HDB 99-year lease expiry: Potential time bomb for home ownership?

6 min read

A majority of Singaporeans live in public housing. According to the Census 2020, 78.7% of resident households live in HDB flats. Many of them also see their flat as more than a home. Some Singaporeans assume their flat will provide for their retirement.

The idea is that, when they get older and need less space, they can sell their flat (which would have appreciated in value), and buy a smaller one. Coupled with their CPF, it should see them through their twilight years. But is this really a safe assumption with all HDBs having just a 99-year lease?

HDB blocks with 99-year lease
HDB flats come with 99-year lease. After the lease runs out, they will revert back to HDB.

The 99-year lease

Some would argue that HDB flats are not so much owned as they are rented. The reason is the 99-year lease on these units. During a Parliamentary session on 20 January 2014, then Minister of National Development Khaw Boon Wan confirmed that, at the end of their 99-year lease, HDB flats will revert back to the landowner (HDB). The land will then be turned over to the state. This means the value of a HDB flat at the end of the lease is zero.

To most Singaporeans, this is an abstract principle.

To date, no HDB development has reached the end of its 99-year lease. Instead, we’ve seen older flats being chosen for Selective En-Bloc Redevelopment Scheme (SERS).

Is SERS the answer to the time bomb?

SERS was launched in August 1995, and is — by official definition — a programme to rejuvenate aging housing estates. We note that neither HDB nor the Ministry of National Development has explicitly stated that SERS is meant to renew housing leases, although it has served that function in its implementation.

SERS provides residents with compensation based on a valuation of their flat, as well as rehousing benefits. These benefits vary according to each resident’s situation. Some of these include:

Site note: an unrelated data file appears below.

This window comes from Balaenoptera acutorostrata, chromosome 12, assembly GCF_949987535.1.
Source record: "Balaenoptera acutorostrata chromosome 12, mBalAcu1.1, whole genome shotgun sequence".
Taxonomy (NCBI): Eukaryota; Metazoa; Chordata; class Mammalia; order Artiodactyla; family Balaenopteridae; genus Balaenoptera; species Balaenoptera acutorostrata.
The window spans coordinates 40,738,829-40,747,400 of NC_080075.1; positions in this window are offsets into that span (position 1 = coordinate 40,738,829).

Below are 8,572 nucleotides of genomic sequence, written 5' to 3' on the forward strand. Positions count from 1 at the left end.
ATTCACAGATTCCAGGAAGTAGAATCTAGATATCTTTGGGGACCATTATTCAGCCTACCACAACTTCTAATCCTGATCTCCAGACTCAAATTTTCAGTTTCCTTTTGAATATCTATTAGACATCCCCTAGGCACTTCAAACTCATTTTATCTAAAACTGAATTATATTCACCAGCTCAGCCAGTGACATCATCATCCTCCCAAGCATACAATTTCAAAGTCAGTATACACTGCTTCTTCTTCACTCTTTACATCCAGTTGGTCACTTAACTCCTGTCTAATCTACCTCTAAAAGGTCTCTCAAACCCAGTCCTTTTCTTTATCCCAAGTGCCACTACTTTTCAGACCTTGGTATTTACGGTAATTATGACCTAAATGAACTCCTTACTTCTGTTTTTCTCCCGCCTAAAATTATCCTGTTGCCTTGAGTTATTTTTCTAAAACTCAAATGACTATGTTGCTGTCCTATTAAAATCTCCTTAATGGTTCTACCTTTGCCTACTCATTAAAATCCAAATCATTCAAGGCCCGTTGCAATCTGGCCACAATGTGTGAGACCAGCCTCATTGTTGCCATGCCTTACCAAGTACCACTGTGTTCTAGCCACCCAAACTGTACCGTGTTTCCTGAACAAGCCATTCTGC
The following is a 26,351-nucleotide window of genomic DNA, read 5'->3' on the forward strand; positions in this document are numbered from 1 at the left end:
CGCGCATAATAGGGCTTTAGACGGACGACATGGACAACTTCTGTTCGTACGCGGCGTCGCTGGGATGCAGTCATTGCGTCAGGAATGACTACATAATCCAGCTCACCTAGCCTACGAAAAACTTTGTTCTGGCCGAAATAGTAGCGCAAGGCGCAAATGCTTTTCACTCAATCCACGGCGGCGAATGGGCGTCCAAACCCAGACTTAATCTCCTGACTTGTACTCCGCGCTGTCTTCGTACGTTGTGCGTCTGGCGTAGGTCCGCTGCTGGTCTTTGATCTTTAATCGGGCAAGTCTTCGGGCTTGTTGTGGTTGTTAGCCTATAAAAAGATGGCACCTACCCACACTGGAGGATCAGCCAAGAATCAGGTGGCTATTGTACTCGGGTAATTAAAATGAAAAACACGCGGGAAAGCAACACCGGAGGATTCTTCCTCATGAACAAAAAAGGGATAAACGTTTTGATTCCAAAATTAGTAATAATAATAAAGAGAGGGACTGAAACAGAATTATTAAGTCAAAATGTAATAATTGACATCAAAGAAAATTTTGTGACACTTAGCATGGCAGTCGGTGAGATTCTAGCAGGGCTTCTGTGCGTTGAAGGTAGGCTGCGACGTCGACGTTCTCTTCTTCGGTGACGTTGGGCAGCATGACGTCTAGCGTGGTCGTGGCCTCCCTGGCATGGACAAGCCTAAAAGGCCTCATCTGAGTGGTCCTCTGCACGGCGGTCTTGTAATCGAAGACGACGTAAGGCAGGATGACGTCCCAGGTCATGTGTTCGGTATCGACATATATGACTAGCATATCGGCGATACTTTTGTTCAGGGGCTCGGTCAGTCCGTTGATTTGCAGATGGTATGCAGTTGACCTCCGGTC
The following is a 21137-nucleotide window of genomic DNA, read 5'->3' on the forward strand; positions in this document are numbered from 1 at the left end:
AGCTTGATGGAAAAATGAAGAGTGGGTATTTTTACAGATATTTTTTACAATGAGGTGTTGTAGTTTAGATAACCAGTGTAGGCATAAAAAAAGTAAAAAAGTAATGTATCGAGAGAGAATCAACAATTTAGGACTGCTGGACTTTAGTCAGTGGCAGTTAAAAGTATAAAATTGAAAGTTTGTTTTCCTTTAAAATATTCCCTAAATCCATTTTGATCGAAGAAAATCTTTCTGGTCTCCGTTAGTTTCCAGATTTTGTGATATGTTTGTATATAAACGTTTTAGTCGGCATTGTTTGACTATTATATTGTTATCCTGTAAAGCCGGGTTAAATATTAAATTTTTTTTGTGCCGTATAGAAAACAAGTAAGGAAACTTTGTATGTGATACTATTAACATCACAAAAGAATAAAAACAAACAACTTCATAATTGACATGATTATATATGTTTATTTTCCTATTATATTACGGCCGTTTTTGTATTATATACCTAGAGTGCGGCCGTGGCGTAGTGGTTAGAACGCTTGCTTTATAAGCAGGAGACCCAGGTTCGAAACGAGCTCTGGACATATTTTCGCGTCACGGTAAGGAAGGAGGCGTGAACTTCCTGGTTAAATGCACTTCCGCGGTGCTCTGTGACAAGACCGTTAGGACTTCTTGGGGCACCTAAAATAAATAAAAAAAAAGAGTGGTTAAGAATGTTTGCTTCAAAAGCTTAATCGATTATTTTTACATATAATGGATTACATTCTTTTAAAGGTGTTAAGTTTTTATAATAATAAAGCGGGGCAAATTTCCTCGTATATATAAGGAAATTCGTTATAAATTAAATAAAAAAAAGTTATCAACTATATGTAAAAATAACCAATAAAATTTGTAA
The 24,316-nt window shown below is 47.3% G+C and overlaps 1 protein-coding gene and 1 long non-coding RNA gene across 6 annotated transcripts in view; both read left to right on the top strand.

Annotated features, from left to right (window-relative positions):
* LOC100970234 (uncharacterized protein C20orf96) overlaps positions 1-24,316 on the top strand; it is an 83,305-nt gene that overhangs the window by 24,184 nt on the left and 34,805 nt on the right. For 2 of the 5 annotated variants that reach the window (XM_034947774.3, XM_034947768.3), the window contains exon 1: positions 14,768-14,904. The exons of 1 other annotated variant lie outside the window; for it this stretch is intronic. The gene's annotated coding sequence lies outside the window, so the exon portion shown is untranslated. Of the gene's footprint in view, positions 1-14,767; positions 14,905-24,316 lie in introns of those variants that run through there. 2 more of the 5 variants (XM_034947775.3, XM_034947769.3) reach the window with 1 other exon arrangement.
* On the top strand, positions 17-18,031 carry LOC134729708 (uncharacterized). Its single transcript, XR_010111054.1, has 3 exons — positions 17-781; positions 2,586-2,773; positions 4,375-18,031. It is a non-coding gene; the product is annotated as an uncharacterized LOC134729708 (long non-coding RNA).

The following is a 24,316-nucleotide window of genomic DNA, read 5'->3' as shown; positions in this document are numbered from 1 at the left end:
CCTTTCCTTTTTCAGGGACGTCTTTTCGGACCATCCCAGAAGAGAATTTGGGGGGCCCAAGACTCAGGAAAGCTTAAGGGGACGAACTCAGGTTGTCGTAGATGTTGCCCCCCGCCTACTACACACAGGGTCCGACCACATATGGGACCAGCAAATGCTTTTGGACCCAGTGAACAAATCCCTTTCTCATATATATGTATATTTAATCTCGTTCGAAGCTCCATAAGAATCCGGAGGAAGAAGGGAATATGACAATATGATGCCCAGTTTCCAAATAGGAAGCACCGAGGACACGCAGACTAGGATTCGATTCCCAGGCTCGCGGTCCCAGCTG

• Guaranteed availability of a flat, at a planned replacement site
  • A subsidised price for the replacement flat, with S$30,000 grant
  • Compensation equal to the market value of the resident’s flat
  • Cover reasonable expenses to help with the moving

Before 2004, residents affected by SERS could choose new units only at a given replacement site. From 2004 onwards, residents could choose flats from other estates, without losing their rehousing benefits. As of 2011, residents affected by SERS also receive priority when applying for a new flat anywhere.

HDB often rolls out SERS when an estate is about 40 years into its 99-year lease. Since its inception in 1995, 77 SERS projects have been completed.

So there is no need to worry about the 99-year lease time bomb, right?

To be blunt, we would worry anyway. The two reasons are:

  • No guarantee of SERS happening
  • No guarantee of adequate compensation

No guarantee of SERS happening

The locations targeted for SERS are not disclosed until the final announcement, in order to prevent speculation. This means you cannot buy an old flat (one with 59 years or less on the lease) with any confidence that SERS will happen. The fact that it has happened for some HDB projects is not a guarantee that it will happen for all, and the government does not seem to have any obligation to use SERS.

In fact, the number of SERS projects has decreased over the past decade, with the last one announced in 2018. Then Minister of National Development Lawrence Wong has also said in 2017 that only 4% of HDB flats have been identified for SERS since its launch.

Singaporeans who buy old flats — 40 years or more into the lease — should be wary of assuming it provides for their retirement.

Say you are are 35 years old when you buy such a flat. By the time you retire at 65, there will only be 29 years lease left on the flat. Most of your CPF money would have gone into servicing the loan for this flat, but you would be lucky to make even half of what you’ve paid upon resale.

In our experience, few buyers are interested in sinking hundreds of thousands of dollars into a property that will only last another 30 years or so.

Even if there are interested buyers, the prospective pool is limited due to loan limitations. There are banks that will not give out loans for flats with less than 40 years left on the lease. In addition, the CPF withdrawal limit is pro-rated if the flat does not cover the youngest buyer up to age 95.

There’s the Lease Buyback Scheme that you can bank on to supplement your retirement, but it has its drawbacks as well.